‘The Post’ Screenwriters on Film’s Timeliness in the Trump Era

"The press is under siege."

THE POST Spielberg Donald Trump
Tom Hanks stars as Ben Bradlee in 20th Century Fox’s ‘The Post.’ Niko Tavernise/20th Century Fox

At a recent screening of The Post, director Steven Spielberg explained why he rushed to complete the film this year.

“Some would have us believe that there is no difference between beliefs and facts. We wanted to make a story where basically facts are the foundation of all truth, and we wanted to tell the truth,” he said.

While he didn’t name names, it doesn’t take much investigative journalism to realize that Spielberg is referencing Donald Trump (the director called him out directly in previous comments). It’s a sentiment shared by The Post screenwriters, who used the relevancy of the Pentagon Papers scandal to connect to today’s political and media landscape.

“I certainly felt compelled because the press is under siege, and it felt like an important time to remind the country why we need such a vital and strong press,” co-writer Josh Singer told Observer at the National Board of Review Annual Gala Tuesday night.

In today’s era of “fake news,” The Post has resonated with audiences in a way that few films of 2017 have. As such, you may be surprised to learn that Singer was brought on board to touch up the script, which was originally written by first-time scribe Liz Hannah. With a slew of Academy Awards nominations likely on the horizonThe Post is one hell of a way to kick off a career.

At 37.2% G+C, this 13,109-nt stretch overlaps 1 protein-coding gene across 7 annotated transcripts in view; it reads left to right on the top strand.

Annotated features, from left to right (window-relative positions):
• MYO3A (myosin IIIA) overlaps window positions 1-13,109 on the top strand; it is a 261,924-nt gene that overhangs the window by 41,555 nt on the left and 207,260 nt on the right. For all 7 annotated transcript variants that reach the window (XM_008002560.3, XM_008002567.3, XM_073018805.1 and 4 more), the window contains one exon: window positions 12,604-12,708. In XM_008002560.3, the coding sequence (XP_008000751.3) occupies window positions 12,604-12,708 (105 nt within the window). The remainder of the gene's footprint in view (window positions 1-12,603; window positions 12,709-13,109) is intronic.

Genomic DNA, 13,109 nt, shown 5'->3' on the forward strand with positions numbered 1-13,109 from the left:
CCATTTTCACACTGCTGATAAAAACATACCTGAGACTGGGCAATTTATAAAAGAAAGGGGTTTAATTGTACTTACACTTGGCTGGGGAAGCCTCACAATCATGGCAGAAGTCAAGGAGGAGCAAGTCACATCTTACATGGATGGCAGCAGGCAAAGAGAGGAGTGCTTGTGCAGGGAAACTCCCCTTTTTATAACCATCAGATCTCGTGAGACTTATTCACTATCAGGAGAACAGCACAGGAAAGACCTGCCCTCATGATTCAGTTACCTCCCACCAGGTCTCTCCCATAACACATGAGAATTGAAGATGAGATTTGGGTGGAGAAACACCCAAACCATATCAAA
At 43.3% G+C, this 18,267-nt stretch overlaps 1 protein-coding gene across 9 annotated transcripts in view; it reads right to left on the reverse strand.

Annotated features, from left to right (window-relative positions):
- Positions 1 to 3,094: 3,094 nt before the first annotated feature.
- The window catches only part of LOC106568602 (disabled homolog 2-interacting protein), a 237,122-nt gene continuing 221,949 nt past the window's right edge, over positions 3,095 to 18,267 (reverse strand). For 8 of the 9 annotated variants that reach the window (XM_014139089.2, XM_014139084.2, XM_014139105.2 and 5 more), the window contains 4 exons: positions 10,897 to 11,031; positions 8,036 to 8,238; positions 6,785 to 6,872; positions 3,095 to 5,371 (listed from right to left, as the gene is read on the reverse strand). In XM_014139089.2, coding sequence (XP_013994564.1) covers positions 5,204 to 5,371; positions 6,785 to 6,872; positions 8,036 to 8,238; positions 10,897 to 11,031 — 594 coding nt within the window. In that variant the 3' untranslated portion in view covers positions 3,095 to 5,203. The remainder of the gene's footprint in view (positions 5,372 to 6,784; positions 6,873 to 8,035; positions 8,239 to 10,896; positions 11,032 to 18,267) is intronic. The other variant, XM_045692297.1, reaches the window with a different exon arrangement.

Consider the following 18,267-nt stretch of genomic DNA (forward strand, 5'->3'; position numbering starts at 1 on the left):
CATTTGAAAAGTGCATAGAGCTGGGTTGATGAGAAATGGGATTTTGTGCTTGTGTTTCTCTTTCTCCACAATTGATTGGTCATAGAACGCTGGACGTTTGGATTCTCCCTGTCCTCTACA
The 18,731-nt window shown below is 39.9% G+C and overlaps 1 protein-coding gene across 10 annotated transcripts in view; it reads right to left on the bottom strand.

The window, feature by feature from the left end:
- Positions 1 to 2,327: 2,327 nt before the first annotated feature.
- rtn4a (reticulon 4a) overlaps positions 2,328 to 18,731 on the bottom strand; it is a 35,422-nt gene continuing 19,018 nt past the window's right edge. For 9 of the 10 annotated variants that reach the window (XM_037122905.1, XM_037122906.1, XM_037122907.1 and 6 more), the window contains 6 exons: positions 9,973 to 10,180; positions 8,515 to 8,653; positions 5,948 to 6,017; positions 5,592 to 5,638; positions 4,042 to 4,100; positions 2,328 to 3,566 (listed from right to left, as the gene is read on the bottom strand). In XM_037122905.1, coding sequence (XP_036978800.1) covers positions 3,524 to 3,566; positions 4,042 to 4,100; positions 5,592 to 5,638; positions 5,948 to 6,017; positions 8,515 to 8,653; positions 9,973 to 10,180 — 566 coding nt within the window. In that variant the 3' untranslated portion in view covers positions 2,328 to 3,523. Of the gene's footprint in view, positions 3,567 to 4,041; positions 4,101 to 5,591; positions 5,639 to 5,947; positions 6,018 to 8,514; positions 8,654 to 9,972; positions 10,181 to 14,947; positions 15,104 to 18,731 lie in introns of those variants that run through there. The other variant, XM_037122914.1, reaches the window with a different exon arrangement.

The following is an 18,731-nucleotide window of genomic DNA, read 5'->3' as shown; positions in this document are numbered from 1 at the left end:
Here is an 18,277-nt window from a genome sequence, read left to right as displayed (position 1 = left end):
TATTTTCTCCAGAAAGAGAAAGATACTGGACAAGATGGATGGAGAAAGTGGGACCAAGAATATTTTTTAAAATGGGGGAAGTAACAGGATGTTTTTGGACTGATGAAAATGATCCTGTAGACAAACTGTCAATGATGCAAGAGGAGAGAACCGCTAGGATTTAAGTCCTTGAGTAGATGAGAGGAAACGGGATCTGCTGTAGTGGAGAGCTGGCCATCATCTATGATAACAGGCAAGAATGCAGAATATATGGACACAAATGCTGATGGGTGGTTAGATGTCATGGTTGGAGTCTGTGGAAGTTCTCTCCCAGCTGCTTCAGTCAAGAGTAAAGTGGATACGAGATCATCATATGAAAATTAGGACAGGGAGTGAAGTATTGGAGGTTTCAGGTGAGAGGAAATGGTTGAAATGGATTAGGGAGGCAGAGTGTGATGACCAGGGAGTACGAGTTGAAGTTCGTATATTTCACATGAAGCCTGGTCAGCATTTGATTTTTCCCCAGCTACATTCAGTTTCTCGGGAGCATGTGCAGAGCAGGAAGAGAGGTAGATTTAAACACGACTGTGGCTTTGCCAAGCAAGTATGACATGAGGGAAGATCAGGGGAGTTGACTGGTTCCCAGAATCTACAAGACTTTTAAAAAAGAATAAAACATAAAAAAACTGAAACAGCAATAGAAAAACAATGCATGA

“It’s kind of crazy because I spent five years before this happened doing what most writers do, which is struggling and really trying to get your work out there,” Hannah told us. “I not only lucked out with Steven and Tom [Hanks] and Meryl [Streep], but when Amy [Pascal] read the script, she saw the same thing that we all saw. That was a story about a woman finding her voice, and oddly, I got to find my voice and become re-inspired about our work and what we hope to do.”

The Post is also a close parallel of today, as it follows Streep’s Katherine Graham, who must find her inner-strength when she unexpectedly ends up in a position of power. With Hollywood continuing to fail women and the greater world of business following suit, the film serves as a reminder of the great things that can result from equal opportunity.

“One of the things I loved when I read Liz’s scripts is that she had made this such a personal journey for Kay, and it really is such a wonderful portrait of a fantastic leader and I think a real role model,” Singer said. “Unfortunately, we still have only five or six percent of our Fortune 500 CEOs are women, and I don’t know why that is. I think Kay was a fantastic leader, and hopefully we’ll have more just like her.”

Those who lived through The Washington Post‘s struggle against government opposition in the 1970s will want to relive the historic happenings through The Post. But millennials who have no personal connection to the story can still find it enjoyable and entertaining as well. Though the weighty material may seem daunting, The Post is buoyed by an undercurrent of humor throughout.

“A lot of it, I think, is Steven. If you look at a lot of Steven’s films, they have a playfulness and a humor to them,” Hannah explained. “I think what’s important is when you’re making a movie, particularly this one which can be about some heavy stuff, you have to remind people that in real life, in the darkest times, we have to laugh. So I think in order to get people to cry, you gotta get them to laugh.” ‘The Post’ Screenwriters on Film’s Timeliness in the Trump Era